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Weatherall Prestige Autobody
Cleaner Production - Wastewater Reuse and Minimisation

Weatherall Prestige Autobody took the initiative on cleaner production because the owner and staff wanted to help the environment. They’ve been rewarded with savings that will grow as water and disposal costs continue to increase, gains in productivity, and a future marketing advantage. They may also be able to sell the water recycling system they have developed, giving a further financial return and a great deal of satisfaction at having an impact across their industry.

Background

Located on the edge of a residential suburb in Brisbane, Weatherall Prestige Autobody carries out business repairs and paints automotive body parts. It employs 28 staff.

During the first half of 1994, the manager, David Weatherall, became increasingly aware of the impact that business such as his might have on the local environment, especially in the discharge of polluted waste water to waterways. He also realised that residents were becoming increasingly aware of the pollutants that were finding their way to the stormwater drains from the light industries in the area. He was himself concerned about the issue of stormwater pollution because of the proximity of his business to Breakfast Creek, which is a major tributary of the Brisbane River.

The process

Waste water generated from the panel beating and spray painting industry contains predominantly fine particulate matter arising from the wet-sanding of body panels, which have been treated with silicone based fillers (bog). This waste water is commonly called 'rub down water'. In addition, waste water may also be contaminated with small quantities of oils, grease, fuel, radiator coolant and solvents.

Cleaner production initiatives

In August 1994, David Weatherall initiated a project which aimed to reduce the volume of waste water generated by the washing and wet sanding processes in his workshop. He devised an automatic treatment unit which settles out the suspended particulates contained in the waste water. Because waste water from this industry contains only low levels of hydrocarbons (oils, grease and fuel), only simple processes are required to treat the water for reuse.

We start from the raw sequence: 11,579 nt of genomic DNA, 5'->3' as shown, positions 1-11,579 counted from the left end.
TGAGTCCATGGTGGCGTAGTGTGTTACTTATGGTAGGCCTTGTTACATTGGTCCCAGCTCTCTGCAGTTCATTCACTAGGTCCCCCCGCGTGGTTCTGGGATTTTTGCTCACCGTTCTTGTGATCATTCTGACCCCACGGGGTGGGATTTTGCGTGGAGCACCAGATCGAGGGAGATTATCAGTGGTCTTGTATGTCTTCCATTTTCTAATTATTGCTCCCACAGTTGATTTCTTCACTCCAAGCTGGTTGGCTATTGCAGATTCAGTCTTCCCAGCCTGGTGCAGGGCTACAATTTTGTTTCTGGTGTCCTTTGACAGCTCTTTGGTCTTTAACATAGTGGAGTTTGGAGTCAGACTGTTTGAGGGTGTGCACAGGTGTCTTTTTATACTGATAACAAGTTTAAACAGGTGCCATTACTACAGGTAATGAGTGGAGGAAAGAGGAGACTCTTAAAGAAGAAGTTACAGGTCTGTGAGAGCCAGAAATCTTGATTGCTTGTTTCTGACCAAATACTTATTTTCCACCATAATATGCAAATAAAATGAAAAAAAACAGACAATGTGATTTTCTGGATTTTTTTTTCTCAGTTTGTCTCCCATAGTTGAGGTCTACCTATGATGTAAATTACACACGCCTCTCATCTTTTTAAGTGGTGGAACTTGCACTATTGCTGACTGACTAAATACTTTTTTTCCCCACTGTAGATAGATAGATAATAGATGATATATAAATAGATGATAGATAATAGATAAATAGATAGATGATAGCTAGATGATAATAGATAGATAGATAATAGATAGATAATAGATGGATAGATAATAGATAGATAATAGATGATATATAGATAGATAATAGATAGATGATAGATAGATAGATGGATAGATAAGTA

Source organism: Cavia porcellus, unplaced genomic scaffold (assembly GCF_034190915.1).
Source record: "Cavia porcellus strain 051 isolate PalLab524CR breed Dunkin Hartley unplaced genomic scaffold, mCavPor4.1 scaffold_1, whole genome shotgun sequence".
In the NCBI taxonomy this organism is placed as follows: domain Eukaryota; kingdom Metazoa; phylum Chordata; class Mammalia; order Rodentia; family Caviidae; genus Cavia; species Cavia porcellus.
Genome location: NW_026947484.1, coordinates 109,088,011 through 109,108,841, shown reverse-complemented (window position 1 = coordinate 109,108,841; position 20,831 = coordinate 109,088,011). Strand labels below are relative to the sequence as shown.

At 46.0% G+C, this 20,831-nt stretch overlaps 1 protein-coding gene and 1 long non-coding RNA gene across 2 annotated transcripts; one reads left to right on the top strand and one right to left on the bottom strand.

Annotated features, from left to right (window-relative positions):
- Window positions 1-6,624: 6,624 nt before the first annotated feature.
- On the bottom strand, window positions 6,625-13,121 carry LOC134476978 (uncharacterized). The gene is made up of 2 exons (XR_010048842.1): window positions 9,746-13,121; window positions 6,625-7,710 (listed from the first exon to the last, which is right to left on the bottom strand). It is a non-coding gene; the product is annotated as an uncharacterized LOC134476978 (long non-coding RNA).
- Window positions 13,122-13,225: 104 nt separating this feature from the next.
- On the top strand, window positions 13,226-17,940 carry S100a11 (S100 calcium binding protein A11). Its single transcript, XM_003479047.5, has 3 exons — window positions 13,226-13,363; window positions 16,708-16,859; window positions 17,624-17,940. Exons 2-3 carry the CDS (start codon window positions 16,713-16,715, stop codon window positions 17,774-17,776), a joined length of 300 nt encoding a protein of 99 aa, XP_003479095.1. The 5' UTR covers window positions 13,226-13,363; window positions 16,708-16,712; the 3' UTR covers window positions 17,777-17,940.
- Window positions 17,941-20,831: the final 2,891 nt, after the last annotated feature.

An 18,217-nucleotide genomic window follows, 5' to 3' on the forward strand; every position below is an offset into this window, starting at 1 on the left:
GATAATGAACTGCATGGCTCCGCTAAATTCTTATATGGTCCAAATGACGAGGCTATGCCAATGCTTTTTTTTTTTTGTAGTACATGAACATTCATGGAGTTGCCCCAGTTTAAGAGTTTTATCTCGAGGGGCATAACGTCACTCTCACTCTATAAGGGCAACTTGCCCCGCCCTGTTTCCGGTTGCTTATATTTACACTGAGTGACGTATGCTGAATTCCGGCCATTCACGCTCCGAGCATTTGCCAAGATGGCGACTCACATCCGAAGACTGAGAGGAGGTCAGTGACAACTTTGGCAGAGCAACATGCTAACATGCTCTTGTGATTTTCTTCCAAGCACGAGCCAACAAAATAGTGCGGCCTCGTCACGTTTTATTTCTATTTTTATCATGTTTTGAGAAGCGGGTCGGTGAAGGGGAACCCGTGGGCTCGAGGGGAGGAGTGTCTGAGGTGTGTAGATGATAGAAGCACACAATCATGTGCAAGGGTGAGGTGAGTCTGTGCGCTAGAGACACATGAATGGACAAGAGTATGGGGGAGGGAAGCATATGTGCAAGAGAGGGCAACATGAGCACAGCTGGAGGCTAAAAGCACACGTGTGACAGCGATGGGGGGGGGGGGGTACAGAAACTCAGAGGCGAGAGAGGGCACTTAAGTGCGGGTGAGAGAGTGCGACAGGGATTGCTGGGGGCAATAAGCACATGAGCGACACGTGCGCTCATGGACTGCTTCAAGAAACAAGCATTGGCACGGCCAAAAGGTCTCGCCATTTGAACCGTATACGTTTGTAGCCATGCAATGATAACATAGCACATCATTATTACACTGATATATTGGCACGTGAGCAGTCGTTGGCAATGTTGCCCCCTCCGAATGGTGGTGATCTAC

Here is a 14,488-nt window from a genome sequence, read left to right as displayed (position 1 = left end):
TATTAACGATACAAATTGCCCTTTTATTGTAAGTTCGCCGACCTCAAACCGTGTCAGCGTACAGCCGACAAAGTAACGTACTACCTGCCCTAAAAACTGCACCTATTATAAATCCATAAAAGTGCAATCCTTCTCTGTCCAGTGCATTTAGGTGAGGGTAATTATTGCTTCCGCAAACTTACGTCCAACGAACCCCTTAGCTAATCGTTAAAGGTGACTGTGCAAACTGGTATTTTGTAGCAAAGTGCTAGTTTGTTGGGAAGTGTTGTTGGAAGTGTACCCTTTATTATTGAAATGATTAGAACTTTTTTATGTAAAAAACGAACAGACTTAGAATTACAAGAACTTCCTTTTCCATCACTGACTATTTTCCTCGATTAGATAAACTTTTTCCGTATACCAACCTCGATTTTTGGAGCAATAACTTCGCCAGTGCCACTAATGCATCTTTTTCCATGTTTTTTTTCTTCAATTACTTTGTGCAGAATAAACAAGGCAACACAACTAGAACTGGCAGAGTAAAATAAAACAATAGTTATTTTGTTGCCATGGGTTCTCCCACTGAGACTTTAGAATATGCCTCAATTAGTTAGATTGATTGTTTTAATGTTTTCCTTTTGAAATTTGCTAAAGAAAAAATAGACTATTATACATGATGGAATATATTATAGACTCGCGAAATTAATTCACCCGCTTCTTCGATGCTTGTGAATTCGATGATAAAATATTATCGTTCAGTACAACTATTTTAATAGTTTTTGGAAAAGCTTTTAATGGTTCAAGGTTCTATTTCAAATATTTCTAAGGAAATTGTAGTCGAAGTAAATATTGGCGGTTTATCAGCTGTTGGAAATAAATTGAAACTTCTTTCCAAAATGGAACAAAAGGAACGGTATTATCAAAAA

The waste water generated throughout the day drains to an underground pit within the workshop area. When the pit is full the waste water is pumped into a treatment tank, where it is automatically dosed with a chemical settling agent. The water is allowed to settle overnight and by the next day, the treated water is ready for reuse in the workshop for washing and wet-sanding.

When drained from the bottom of the treatment tank, the resulting waste stream forms a thick grey coloured sludge which can be easily collected, dried and disposed of as a solid waste. The treatment system generates about 200 litres of sludge per month and David Weatherall designed a roofed drying rack on the site for the sludge. The need to dispose of liquid wastes from the workshop was eliminated.

The first stage of the project was to modify the drainage of the workshop floor areas so that wash water generated in the workshop would drain to an underground pit for collection prior to treatment. This required major changes to the workshop layout and drainage, and installation of an underground pit within the workshop area.

In the second stage, the equipment required for the treatment system was installed, including a pump to remove waste water from the pit to the treatment tank; a dosing pump to dose-treat chemicals used in the tank; and a storage tank to hold the treated water prior to reuse.

The third stage involved extensive testing of the treatment system, including water testing to ensure that the treated water was of a quality suitable for reuse.

In conjunction with reuse, water wastage was also reduced through the installation of demand control water nozzles in the high water use, detailing and washing area, resulting in the delivery of water only when needed.

Advantages of the process